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Cyber Crime – Can Locard’s Exchange Principle Be Applied to Cyber Crime?

Cyber Crime is replacing drug trafficking. Recent government findings indicate that cyber crime has pushed aside the illicit drug trade as one of the top sources for hundreds of millions of dollars in ill-gotten gains the world over. In its infancy, the Internet seemed like something that could develop into a useable tool for scientific research. If we had only known back then what potential it held, perhaps more thought would have gone into its protection.

Today the newswires are filled with reports of massive thefts of personal information as well as depleted bank accounts-all due to the criminal element that, for a small investment in a computer and an Internet connection, is changing the landscape of criminal investigation. One highly regarded research survey stated that 8.1 million Americans were victims of identity theft in 2010. Losses were in the hundreds of millions.

The Locard Exchange Principle (LEP)

Dr. Edmond Locard (1877-1966), known to many as the French “Sherlock Holmes,” was a pioneer in forensic evidence investigation. Locard formulated the basic principle of forensic science, “Every contact leaves a trace,” Of course Locard’s theory dealt with the physical contact made by the perpetrator to items in the crime scene. But today’s crime scene may not involve a physical structure-more than likely the crime scene is located out there in cyberspace.

So the question evolves, “Does Locard’s Exchange Principle apply to an electromagnet passing over a spinning disk?” Some digital detectives believe that it does. For example, a hacker gains access to a computer system that may or may not be secure. Is any computer completely secure? Granted, security software is effective against many such invasions, but a secure system will only take the hacker a little longer to get into it. Now, the question is, does the exchange principle apply?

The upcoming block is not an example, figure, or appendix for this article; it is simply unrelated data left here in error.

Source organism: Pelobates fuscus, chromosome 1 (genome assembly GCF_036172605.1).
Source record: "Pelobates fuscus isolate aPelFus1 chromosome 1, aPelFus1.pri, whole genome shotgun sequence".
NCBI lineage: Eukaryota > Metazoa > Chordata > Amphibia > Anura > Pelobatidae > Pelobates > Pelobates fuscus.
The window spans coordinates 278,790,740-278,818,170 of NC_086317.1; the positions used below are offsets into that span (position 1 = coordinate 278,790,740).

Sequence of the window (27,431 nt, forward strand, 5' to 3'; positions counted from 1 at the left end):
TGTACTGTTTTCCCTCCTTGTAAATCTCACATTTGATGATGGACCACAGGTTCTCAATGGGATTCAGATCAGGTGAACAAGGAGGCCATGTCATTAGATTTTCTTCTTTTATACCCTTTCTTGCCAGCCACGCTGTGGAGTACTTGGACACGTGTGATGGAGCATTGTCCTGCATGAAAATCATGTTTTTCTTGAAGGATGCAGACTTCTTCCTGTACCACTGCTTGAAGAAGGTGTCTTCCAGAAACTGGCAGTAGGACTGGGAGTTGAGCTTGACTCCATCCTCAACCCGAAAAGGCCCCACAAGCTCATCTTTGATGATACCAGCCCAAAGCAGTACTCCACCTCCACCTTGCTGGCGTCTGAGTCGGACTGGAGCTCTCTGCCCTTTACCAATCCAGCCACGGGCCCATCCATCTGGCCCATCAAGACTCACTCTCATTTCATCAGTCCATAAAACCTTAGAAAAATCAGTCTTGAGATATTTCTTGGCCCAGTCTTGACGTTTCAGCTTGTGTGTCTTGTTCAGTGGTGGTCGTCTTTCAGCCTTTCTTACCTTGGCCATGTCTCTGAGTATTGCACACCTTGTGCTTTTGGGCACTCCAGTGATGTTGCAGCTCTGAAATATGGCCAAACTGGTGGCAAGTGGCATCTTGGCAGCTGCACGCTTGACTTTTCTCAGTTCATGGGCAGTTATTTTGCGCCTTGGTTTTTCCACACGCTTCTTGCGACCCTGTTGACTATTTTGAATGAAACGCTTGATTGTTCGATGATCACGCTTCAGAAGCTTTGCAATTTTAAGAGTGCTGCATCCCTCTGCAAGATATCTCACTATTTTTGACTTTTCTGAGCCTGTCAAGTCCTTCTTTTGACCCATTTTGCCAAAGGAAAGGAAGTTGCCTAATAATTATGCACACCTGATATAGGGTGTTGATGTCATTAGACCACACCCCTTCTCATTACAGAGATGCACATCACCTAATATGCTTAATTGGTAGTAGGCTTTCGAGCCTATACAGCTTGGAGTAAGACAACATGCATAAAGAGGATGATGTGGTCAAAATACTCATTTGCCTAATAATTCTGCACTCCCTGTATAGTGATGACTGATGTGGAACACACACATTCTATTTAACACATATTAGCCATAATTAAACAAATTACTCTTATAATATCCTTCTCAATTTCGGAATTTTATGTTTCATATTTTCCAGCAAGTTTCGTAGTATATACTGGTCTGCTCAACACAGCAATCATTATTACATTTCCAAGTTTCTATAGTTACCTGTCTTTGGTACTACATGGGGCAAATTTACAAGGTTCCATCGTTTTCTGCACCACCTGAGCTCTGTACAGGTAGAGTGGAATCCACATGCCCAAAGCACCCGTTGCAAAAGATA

Cyber crimes leave no physical evidence

On the surface, the infiltrator would leave no physical trace of his having been there. But other electronic trace evidence may be present. If the computer’s file access logs were accessible, it’s possible that a record will be available showing that the file was, in fact, accessed, and even that a network transmission followed. Also a possibility is that a side-channel analysis of any activity on the hard drive will uncover network operations. As a last resort, the examiner may check the access logs of the Internet Service Provider (ISP) to uncover surreptitious entry. This step will not necessarily divulge what specific data was removed, but it will indicate that data was, in fact, lifted from the line.

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